Neither the 2005 or 2016 Regulations give any guidance as to the role or jurisdiction of the Court on hearing a confirmation application. The Court determined that it has an obligation at such a confirmation hearing to satisfy itself that there was adherence to the prescribed procedures, and also adherence to the requirements of natural and constitutional justice in the manner in which the respondent was found to have committed the suspected contraventions, and in the manner in which the sanction had been decided upon. The Court further held that only non-compliance with these procedures would allow a court to set aside an assessment, or remit the matter back to be decided again by the CBI.
The 2005 Regulations did not set out sanctioning factors. Further to its review of the assessors' approach to sanctioning in this case, the Court agreed that the sanctions should be such as to dissuade the relevant individual and all other market actors from engaging in the infringing conduct, and should be proportionate to the gravity of the infringement and to the gains made or losses avoided. In this regard, the 2016 Regulations now prescriptively set out circumstances that an assessor shall take into account when determining the appropriate sanction(s).
Jurisdiction of the Court to confirm specified sanctions
The Court held that it has an obligation at such a confirmation hearing to satisfy itself that the sanction was one which might reasonably be considered proportionate, in light of the contraventions that led to the imposition of that sanction. However, the Court highlighted that its jurisdiction is limited in this regard, and that the Court should confirm the sanction unless it considers that no other reasonable decision maker could have imposed the sanction concerned.
The Court confirmed all of the Specified Sanctions, including a direction to pay to the CBI part of the costs it had incurred in holding the assessment in the amount of €37,500. The Court reportedly made no order as to costs of the confirmation hearing, with both sides bearing their own costs. Future assessments under the 2016 Regulations may also result in a direction to pay all or part of the CBI's costs in investigating and/or holding the assessment, which may be substantial and may include costs of Court confirmation.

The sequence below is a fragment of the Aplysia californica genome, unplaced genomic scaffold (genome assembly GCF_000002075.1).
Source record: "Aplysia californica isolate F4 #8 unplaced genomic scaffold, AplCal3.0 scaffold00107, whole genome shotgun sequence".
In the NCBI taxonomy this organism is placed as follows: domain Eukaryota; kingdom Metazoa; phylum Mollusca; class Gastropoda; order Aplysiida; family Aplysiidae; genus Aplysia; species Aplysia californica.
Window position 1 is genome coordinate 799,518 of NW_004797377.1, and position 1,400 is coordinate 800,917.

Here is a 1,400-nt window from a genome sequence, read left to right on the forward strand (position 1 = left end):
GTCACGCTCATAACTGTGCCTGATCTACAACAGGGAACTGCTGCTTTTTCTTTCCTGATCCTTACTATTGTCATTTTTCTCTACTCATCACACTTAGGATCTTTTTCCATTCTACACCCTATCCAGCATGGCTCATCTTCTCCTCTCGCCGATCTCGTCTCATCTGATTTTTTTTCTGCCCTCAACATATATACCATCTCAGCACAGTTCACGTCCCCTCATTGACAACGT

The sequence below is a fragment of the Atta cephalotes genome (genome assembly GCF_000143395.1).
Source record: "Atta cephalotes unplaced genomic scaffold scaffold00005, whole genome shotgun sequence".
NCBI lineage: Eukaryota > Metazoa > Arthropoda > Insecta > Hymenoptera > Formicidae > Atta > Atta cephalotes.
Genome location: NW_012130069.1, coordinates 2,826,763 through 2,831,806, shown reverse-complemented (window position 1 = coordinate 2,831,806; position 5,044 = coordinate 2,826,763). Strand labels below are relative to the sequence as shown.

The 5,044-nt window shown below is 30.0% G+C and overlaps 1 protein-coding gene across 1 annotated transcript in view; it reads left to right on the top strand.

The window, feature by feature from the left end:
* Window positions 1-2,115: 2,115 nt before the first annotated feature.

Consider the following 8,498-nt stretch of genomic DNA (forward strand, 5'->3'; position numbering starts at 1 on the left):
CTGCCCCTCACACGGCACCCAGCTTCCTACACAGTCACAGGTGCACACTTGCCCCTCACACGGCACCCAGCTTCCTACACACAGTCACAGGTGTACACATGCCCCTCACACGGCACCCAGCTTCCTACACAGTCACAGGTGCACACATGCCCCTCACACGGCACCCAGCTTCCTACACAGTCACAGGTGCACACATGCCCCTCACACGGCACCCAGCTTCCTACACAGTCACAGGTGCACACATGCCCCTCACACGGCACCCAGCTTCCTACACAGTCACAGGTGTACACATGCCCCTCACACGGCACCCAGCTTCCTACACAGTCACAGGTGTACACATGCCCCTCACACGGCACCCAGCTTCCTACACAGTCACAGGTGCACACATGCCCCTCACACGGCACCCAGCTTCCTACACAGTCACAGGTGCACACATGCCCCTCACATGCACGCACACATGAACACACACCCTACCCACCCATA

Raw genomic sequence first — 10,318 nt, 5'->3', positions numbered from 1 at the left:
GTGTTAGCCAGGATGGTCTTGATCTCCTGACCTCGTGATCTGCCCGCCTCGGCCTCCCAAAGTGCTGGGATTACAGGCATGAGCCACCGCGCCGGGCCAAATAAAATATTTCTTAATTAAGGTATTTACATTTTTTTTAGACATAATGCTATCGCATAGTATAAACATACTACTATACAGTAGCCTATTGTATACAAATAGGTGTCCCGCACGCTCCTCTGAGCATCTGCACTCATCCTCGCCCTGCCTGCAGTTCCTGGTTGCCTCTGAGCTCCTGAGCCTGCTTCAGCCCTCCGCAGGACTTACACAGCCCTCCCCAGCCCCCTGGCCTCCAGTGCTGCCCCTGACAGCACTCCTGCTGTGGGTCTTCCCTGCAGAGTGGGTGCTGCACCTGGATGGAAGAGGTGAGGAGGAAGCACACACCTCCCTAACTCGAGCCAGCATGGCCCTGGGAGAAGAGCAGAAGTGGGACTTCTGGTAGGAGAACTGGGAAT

In its Director's Commentary, the CBI outlines its expectation that all market participants, including issuers, advisors, firms, and natural persons trading in financial instruments, who come into possession of inside information must comply fully with all regulations and requirements. In particular, the CBI expects individuals in roles of responsibility in public companies to pay particular attention to their personal share dealings, and to refrain from trading in the shares of those public companies whilst in possession of inside information.
The Director's Commentary further outlines that the CBI has strengthened its market abuse surveillance and detection capabilities and will continue to take proactive steps to protect the financial markets from potentially abusive practices.
The CBI has purported to issue a robust market message that it will work to ensure that the Irish financial market is a "hostile environment for those who seek to engage in any form of market abuse". Enforcement action will clearly be taken to hold accountable individuals and firms who are found to have engaged in market abuse.
ALG has been tracking the CBI's increased focus on market conduct for some time and has formed a cross-departmental team to assist clients, and is ready to advise clients/market participants on the practical impacts of this first CBI Adverse Assessment for market abuse.